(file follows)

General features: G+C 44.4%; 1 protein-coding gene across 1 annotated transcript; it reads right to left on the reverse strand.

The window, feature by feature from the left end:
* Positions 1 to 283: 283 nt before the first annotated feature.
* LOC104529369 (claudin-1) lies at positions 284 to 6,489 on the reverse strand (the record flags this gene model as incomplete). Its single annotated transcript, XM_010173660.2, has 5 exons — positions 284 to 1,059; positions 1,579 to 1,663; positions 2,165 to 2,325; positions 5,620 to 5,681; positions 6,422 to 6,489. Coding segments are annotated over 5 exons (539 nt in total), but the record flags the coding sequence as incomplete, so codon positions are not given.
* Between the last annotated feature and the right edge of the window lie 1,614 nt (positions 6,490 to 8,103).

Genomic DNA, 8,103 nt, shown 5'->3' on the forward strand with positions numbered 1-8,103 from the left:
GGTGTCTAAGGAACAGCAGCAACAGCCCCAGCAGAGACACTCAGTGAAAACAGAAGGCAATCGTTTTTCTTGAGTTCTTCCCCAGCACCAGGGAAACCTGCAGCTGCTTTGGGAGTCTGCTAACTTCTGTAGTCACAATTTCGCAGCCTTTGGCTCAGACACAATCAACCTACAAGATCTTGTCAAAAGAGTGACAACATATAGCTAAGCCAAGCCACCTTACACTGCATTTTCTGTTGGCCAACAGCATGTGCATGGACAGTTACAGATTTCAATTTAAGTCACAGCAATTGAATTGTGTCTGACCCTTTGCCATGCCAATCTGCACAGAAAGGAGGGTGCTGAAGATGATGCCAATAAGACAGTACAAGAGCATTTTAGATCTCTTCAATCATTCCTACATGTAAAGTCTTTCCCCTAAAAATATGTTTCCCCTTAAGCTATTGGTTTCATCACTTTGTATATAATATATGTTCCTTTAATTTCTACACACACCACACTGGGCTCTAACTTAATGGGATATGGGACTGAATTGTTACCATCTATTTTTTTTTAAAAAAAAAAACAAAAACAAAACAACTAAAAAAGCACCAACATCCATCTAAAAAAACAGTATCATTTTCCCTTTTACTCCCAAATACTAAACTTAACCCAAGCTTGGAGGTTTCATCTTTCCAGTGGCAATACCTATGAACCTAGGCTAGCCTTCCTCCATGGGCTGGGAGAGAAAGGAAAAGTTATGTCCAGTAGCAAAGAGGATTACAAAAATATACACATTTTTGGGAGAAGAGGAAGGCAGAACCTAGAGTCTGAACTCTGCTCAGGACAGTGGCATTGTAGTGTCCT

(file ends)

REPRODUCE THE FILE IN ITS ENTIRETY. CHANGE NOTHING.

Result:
General features: G+C 44.4%; 1 protein-coding gene across 1 annotated transcript; it reads right to left on the reverse strand.

The window, feature by feature from the left end:
* Positions 1 to 283: 283 nt before the first annotated feature.
* LOC104529369 (claudin-1) lies at positions 284 to 6,489 on the reverse strand (the record flags this gene model as incomplete). Its single annotated transcript, XM_010173660.2, has 5 exons — positions 284 to 1,059; positions 1,579 to 1,663; positions 2,165 to 2,325; positions 5,620 to 5,681; positions 6,422 to 6,489. Coding segments are annotated over 5 exons (539 nt in total), but the record flags the coding sequence as incomplete, so codon positions are not given.
* Between the last annotated feature and the right edge of the window lie 1,614 nt (positions 6,490 to 8,103).

Genomic DNA, 8,103 nt, shown 5'->3' on the forward strand with positions numbered 1-8,103 from the left:
GGTGTCTAAGGAACAGCAGCAACAGCCCCAGCAGAGACACTCAGTGAAAACAGAAGGCAATCGTTTTTCTTGAGTTCTTCCCCAGCACCAGGGAAACCTGCAGCTGCTTTGGGAGTCTGCTAACTTCTGTAGTCACAATTTCGCAGCCTTTGGCTCAGACACAATCAACCTACAAGATCTTGTCAAAAGAGTGACAACATATAGCTAAGCCAAGCCACCTTACACTGCATTTTCTGTTGGCCAACAGCATGTGCATGGACAGTTACAGATTTCAATTTAAGTCACAGCAATTGAATTGTGTCTGACCCTTTGCCATGCCAATCTGCACAGAAAGGAGGGTGCTGAAGATGATGCCAATAAGACAGTACAAGAGCATTTTAGATCTCTTCAATCATTCCTACATGTAAAGTCTTTCCCCTAAAAATATGTTTCCCCTTAAGCTATTGGTTTCATCACTTTGTATATAATATATGTTCCTTTAATTTCTACACACACCACACTGGGCTCTAACTTAATGGGATATGGGACTGAATTGTTACCATCTATTTTTTTTTAAAAAAAAAAACAAAAACAAAACAACTAAAAAAGCACCAACATCCATCTAAAAAAACAGTATCATTTTCCCTTTTACTCCCAAATACTAAACTTAACCCAAGCTTGGAGGTTTCATCTTTCCAGTGGCAATACCTATGAACCTAGGCTAGCCTTCCTCCATGGGCTGGGAGAGAAAGGAAAAGTTATGTCCAGTAGCAAAGAGGATTACAAAAATATACACATTTTTGGGAGAAGAGGAAGGCAGAACCTAGAGTCTGAACTCTGCTCAGGACAGTGGCATTGTAGTGTCCT